This article was published in ‘The Wire.In’. Here is the link.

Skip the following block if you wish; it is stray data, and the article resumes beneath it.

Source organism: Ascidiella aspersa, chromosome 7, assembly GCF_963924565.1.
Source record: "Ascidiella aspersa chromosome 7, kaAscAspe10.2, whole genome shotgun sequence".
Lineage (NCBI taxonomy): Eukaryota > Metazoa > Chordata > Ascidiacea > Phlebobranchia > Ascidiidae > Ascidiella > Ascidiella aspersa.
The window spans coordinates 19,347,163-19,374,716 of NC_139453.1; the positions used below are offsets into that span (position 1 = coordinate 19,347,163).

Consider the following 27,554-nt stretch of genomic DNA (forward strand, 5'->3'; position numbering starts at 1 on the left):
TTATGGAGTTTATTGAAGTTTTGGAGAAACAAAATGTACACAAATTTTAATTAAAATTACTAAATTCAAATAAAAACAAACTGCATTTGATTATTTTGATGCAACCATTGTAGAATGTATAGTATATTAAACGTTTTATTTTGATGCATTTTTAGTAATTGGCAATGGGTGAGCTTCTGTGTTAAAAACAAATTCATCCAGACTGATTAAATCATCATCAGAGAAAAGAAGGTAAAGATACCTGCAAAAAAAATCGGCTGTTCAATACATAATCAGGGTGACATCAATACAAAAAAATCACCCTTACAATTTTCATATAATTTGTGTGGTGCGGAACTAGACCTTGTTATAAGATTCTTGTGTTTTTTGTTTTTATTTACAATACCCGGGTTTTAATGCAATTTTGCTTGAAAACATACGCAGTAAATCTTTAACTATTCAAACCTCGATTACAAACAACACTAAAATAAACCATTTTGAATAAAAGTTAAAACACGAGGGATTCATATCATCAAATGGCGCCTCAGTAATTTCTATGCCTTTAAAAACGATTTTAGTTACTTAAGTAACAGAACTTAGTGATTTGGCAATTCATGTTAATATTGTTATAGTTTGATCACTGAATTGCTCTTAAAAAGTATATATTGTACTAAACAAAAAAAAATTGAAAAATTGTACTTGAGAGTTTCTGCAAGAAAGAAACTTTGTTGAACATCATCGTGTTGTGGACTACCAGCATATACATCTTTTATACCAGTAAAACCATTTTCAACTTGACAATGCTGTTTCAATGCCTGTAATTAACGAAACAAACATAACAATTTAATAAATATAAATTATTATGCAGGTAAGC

The project’s current attention on the country is ambitious because it will be studying diseases and deaths in each Indian state separately. These estimates are scheduled to be published next year and then updated annually. Considering the many disparities between states, this is a significant decision because officials will soon possess impartially determined numbers to guide policy and public health schemes. For example, Assam’s health minister will get the hitherto unavailable list of the top disabilities affecting her people; Kerala’s authorities will know both the life expectancy and the ‘healthy life expectancy’ (a measure of years of life spent in ‘full health’) of their people; and Punjab’s drug issue will be quantified better, helping the government tackle it more effectively. In fact, most health policy in the past has been biased toward potentially fatal diseases, and it was the initial country-level GBD studies that turned the world’s attention to diseases which, despite not killing people, still caused enormous suffering (e.g., mental illness and other chronic disorders). Perhaps we can, and should, expect similar large-scale policy metamorphosis in India once the state-level GBD findings are announced.